Supreme Court rules on nursing home residents' right to sue Medicaid facilities

The Supreme Court ruled to protect the right of Medicaid nursing home residents to sue when officials do not meet a certain quality of care, RollCall reported June 8.

The 7-2 decision said the family of the late Gorgi Talevski, a former patient with dementia at Valparaiso (Ind.) Care and Rehabilitation, can move forward with its lawsuit against the facility and its owner, Health & Hospital Corp. of Marion County, and facility manager American Senior Communities.

The case was filed by Ivanka Talevski, Mr. Talevski's wife, in 2019. She accused the Indiana health system of violating a 1987 federal law that includes a provision prohibiting nursing homes from using psychotropic drugs for nonmedical reasons. She alleged that her husband was inappropriately subjected to psychotropic drugs and involuntary transferred in violations of the federal law.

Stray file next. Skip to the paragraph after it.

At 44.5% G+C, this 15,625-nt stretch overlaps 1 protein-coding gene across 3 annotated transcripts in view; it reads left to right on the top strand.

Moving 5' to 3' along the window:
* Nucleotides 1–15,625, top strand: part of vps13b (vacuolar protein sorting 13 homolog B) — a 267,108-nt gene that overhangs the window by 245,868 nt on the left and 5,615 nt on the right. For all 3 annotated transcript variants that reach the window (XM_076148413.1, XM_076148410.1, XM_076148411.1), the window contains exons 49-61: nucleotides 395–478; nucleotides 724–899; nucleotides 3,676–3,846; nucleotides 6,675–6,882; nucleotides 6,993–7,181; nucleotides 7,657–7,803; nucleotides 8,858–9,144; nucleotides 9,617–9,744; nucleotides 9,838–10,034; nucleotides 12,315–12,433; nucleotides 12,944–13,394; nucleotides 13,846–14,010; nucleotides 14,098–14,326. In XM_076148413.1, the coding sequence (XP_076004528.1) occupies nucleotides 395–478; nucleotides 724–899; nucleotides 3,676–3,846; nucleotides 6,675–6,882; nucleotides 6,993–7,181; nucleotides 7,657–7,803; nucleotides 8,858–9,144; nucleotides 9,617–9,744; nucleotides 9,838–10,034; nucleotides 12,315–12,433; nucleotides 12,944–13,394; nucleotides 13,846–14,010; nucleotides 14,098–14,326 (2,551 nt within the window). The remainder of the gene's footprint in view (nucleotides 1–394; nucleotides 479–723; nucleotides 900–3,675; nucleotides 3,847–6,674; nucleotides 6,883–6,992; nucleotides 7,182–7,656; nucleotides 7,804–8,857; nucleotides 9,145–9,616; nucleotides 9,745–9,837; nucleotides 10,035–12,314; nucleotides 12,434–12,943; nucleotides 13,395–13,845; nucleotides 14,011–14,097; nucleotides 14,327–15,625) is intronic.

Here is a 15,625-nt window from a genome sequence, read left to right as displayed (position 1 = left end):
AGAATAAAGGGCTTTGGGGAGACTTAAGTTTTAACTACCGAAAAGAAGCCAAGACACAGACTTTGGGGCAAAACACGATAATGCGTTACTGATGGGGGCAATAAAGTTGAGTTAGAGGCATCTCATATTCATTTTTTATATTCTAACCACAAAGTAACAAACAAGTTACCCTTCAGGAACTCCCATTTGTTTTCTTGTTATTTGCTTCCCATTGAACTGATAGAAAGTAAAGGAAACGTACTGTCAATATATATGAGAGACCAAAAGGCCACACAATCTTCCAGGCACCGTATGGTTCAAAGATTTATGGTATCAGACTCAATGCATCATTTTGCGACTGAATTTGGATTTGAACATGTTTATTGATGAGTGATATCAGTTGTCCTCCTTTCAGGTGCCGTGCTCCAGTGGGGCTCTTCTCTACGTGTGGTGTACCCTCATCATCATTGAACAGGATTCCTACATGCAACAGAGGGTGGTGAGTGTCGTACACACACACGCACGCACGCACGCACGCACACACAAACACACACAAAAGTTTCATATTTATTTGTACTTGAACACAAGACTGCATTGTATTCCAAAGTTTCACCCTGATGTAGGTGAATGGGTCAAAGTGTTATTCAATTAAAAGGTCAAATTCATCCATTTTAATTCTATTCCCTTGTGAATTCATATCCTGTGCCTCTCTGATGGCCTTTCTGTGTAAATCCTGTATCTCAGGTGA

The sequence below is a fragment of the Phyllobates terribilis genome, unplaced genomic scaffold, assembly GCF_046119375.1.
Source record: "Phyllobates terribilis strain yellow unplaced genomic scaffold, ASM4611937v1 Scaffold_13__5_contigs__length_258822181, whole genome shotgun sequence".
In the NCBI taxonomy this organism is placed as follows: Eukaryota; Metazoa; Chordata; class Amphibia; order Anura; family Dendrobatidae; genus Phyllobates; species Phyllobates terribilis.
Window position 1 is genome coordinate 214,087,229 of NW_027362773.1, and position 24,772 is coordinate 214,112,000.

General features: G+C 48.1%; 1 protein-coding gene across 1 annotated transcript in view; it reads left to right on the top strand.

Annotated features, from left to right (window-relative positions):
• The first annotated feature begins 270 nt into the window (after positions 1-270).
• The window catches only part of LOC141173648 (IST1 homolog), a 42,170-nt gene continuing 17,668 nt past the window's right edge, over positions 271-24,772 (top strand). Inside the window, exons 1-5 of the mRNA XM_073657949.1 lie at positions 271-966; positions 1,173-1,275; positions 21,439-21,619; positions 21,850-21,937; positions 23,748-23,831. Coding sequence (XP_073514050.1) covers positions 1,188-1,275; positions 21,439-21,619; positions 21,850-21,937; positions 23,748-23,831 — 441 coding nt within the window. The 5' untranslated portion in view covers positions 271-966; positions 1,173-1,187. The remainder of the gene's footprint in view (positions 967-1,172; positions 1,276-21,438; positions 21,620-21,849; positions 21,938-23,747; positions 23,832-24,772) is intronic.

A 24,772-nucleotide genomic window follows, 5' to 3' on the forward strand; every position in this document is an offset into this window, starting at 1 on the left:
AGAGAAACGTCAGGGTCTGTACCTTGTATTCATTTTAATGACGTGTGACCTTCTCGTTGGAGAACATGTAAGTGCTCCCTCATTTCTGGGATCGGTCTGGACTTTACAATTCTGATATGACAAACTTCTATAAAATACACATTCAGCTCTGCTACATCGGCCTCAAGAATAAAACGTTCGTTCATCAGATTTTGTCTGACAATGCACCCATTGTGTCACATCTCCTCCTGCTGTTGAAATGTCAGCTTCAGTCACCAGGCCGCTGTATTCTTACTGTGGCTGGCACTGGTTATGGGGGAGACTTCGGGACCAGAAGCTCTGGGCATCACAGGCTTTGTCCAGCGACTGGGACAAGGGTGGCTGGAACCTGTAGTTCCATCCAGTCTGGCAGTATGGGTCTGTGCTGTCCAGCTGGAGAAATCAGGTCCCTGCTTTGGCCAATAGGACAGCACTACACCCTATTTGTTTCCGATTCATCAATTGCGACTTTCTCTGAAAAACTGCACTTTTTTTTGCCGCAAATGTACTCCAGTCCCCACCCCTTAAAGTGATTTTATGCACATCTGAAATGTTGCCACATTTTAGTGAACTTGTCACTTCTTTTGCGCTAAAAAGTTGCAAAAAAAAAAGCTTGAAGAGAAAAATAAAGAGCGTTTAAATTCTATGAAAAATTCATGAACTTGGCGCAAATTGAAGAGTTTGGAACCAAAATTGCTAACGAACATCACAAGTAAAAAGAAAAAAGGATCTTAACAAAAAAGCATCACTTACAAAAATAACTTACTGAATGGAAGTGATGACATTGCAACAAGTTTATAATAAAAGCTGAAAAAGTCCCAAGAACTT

The health system asked the Supreme Court to eliminate a Medicaid patient's ability to bring forward such lawsuits, saying patients do not have a standing because they are third parties in what is essentially a contract between the state and federal government. The court denied the request in a ruling that policy watchers call a civil rights victory for Medicaid patients.

"'Laws' means 'laws,' no less today than in the 1870s, and nothing in petitioners’ appeal to Reconstruction-era contract law shows otherwise," Justice Ketanji Brown Jackson wrote in the majority opinion.

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